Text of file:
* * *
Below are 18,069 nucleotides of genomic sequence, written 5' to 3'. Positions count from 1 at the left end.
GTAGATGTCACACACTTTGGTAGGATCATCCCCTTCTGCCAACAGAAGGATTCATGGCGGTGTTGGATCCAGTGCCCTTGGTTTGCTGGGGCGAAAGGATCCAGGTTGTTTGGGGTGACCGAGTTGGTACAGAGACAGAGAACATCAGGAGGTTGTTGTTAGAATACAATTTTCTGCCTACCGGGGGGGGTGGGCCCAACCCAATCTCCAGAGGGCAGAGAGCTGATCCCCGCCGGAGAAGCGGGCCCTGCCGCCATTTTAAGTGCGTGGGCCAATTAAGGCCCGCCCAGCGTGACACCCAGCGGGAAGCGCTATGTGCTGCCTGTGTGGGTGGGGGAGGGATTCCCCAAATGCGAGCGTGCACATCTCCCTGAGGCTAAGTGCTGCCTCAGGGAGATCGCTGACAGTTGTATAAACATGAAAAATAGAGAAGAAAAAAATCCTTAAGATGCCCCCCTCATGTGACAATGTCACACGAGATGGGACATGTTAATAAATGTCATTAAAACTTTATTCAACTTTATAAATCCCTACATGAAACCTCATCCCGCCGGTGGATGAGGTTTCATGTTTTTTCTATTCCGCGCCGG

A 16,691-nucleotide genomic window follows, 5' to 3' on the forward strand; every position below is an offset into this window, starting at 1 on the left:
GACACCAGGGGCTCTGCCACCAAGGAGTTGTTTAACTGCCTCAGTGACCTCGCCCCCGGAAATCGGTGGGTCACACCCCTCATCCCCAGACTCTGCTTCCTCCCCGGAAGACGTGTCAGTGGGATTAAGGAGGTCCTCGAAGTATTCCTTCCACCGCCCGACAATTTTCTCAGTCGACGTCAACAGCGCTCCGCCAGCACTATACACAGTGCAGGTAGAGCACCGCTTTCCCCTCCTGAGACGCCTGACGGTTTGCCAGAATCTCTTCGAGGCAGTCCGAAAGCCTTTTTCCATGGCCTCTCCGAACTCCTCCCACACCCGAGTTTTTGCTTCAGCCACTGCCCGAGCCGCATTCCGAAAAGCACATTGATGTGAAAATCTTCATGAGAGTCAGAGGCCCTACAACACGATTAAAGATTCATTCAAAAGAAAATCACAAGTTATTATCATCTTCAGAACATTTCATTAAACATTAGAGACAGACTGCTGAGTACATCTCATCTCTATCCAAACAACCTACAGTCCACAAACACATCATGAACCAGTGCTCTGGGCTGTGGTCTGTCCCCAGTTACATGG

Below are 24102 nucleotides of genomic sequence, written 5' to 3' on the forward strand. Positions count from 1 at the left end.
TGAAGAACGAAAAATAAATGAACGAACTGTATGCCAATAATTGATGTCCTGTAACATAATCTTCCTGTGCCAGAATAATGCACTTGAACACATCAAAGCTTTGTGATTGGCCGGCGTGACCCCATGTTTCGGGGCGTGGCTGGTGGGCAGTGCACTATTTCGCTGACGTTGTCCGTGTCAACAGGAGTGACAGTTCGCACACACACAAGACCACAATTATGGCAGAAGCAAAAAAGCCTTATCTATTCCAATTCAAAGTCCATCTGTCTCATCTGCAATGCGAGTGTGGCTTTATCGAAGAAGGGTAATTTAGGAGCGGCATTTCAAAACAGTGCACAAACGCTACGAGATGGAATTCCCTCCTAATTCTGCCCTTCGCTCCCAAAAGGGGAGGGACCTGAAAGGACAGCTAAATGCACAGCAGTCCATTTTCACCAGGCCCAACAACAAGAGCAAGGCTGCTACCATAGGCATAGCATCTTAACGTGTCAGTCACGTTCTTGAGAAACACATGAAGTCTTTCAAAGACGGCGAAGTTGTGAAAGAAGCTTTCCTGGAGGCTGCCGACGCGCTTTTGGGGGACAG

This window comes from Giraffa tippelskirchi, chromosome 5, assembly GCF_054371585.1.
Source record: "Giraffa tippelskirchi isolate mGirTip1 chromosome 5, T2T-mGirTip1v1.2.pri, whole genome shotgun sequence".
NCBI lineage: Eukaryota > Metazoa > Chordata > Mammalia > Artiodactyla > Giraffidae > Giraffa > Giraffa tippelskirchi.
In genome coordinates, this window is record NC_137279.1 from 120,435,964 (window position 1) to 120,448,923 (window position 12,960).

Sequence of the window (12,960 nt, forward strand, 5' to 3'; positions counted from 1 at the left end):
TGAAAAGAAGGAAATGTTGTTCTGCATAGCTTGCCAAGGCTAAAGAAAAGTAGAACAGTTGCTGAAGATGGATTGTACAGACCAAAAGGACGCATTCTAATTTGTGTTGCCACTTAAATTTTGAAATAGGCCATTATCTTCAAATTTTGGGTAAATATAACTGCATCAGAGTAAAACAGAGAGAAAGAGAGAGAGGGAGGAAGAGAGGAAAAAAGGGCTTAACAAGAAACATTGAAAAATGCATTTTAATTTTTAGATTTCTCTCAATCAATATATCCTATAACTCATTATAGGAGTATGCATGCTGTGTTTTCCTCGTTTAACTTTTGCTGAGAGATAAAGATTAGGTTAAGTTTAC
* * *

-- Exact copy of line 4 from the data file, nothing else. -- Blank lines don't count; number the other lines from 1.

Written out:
GACACCAGGGGCTCTGCCACCAAGGAGTTGTTTAACTGCCTCAGTGACCTCGCCCCCGGAAATCGGTGGGTCACACCCCTCATCCCCAGACTCTGCTTCCTCCCCGGAAGACGTGTCAGTGGGATTAAGGAGGTCCTCGAAGTATTCCTTCCACCGCCCGACAATTTTCTCAGTCGACGTCAACAGCGCTCCGCCAGCACTATACACAGTGCAGGTAGAGCACCGCTTTCCCCTCCTGAGACGCCTGACGGTTTGCCAGAATCTCTTCGAGGCAGTCCGAAAGCCTTTTTCCATGGCCTCTCCGAACTCCTCCCACACCCGAGTTTTTGCTTCAGCCACTGCCCGAGCCGCATTCCGAAAAGCACATTGATGTGAAAATCTTCATGAGAGTCAGAGGCCCTACAACACGATTAAAGATTCATTCAAAAGAAAATCACAAGTTATTATCATCTTCAGAACATTTCATTAAACATTAGAGACAGACTGCTGAGTACATCTCATCTCTATCCAAACAACCTACAGTCCACAAACACATCATGAACCAGTGCTCTGGGCTGTGGTCTGTCCCCAGTTACATGG